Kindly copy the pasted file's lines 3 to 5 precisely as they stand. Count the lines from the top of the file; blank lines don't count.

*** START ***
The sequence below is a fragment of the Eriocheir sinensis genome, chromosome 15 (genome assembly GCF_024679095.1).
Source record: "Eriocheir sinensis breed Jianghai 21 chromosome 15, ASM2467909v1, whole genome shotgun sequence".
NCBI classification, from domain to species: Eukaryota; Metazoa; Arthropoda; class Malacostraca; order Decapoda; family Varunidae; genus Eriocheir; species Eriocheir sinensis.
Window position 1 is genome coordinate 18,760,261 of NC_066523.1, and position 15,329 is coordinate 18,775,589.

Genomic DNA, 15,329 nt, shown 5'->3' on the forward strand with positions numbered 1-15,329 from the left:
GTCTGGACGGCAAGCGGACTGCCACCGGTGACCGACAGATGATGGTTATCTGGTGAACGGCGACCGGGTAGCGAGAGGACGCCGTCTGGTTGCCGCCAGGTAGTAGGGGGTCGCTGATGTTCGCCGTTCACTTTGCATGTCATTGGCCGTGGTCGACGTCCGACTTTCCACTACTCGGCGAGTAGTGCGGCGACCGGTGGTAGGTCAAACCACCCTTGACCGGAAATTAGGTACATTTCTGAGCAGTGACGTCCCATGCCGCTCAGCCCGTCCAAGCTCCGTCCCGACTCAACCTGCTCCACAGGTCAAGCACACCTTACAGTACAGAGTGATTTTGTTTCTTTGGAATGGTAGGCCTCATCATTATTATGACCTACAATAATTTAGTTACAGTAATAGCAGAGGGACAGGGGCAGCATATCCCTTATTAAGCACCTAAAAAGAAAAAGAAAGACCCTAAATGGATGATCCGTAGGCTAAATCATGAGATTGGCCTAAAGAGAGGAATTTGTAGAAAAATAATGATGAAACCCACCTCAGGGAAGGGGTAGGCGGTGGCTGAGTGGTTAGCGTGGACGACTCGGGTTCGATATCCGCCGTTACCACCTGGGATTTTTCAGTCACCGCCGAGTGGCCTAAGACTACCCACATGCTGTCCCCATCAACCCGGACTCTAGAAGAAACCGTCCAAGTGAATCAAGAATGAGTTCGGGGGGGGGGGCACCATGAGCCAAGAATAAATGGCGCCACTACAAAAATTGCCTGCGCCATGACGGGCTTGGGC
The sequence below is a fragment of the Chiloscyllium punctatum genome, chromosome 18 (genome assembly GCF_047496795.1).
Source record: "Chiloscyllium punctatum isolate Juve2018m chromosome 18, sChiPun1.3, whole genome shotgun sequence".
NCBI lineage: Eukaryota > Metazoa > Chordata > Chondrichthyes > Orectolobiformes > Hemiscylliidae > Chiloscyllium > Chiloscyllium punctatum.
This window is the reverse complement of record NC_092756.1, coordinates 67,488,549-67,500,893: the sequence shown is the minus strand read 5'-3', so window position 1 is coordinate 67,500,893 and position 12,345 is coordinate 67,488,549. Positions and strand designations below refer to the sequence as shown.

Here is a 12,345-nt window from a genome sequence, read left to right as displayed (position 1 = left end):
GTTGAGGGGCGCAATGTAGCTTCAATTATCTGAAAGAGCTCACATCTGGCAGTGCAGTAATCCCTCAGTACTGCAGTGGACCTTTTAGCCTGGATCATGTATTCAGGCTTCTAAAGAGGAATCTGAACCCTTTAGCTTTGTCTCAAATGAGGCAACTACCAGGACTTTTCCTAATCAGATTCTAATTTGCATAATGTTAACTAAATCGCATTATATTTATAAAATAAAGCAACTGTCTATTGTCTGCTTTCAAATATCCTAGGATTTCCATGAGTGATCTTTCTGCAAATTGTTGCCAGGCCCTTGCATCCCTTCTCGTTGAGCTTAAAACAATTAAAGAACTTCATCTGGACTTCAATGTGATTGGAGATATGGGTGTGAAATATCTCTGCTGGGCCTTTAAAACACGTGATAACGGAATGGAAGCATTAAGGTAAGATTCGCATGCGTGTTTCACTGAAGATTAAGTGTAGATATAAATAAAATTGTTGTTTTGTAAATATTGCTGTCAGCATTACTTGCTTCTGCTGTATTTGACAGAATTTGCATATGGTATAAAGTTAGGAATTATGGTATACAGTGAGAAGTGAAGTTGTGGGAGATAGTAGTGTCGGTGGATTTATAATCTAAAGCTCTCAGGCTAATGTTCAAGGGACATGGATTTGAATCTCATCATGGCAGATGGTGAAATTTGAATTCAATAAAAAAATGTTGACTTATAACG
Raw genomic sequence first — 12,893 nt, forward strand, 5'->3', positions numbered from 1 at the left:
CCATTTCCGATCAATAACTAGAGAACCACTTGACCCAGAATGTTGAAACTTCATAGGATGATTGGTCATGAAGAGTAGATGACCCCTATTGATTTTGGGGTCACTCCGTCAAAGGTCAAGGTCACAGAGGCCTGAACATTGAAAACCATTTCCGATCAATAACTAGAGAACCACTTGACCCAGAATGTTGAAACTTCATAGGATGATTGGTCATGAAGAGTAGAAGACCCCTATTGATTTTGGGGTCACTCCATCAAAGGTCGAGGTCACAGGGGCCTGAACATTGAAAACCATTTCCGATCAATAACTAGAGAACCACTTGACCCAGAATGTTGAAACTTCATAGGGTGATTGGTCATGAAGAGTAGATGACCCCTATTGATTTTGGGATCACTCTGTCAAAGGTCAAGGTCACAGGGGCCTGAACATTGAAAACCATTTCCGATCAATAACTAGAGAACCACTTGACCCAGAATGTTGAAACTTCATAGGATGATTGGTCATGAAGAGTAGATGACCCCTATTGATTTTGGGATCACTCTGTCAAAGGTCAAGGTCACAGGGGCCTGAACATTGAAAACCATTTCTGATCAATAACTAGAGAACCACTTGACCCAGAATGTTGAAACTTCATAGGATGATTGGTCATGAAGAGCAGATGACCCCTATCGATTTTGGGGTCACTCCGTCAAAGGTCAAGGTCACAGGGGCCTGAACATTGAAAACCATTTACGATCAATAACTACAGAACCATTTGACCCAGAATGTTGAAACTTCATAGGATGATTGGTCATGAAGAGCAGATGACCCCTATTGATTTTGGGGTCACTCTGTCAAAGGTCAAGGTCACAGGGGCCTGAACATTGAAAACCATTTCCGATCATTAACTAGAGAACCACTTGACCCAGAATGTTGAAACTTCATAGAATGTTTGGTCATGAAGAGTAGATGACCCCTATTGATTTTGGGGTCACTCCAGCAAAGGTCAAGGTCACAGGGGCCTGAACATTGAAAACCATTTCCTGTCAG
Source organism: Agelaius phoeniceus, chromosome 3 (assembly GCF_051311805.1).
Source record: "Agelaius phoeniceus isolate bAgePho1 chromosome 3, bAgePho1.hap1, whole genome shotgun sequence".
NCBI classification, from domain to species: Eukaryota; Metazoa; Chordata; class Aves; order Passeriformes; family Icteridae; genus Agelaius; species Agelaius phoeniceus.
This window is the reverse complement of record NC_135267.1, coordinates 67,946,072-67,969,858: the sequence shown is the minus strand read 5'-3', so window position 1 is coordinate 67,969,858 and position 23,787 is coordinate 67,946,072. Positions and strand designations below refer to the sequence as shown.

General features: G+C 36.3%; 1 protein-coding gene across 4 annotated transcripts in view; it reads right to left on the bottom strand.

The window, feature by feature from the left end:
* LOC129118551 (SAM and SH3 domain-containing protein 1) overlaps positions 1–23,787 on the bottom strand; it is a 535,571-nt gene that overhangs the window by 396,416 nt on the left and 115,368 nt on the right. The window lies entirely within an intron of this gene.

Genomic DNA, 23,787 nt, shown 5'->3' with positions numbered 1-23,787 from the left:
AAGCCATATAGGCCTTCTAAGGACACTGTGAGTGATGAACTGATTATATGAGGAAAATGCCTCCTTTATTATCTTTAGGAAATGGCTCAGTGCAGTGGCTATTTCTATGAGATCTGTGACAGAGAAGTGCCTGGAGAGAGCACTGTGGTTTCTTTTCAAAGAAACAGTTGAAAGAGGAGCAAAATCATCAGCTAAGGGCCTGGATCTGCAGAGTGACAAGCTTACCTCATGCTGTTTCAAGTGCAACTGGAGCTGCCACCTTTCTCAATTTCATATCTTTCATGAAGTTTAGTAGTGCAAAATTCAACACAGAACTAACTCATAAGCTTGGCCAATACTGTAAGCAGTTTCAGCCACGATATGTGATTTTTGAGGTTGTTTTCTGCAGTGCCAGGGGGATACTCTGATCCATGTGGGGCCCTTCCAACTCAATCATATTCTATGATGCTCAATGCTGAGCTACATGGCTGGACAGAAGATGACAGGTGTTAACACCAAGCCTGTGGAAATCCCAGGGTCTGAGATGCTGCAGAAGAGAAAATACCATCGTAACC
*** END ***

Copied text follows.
NCBI classification, from domain to species: Eukaryota; Metazoa; Arthropoda; class Malacostraca; order Decapoda; family Varunidae; genus Eriocheir; species Eriocheir sinensis.
Window position 1 is genome coordinate 18,760,261 of NC_066523.1, and position 15,329 is coordinate 18,775,589.

Genomic DNA, 15,329 nt, shown 5'->3' on the forward strand with positions numbered 1-15,329 from the left: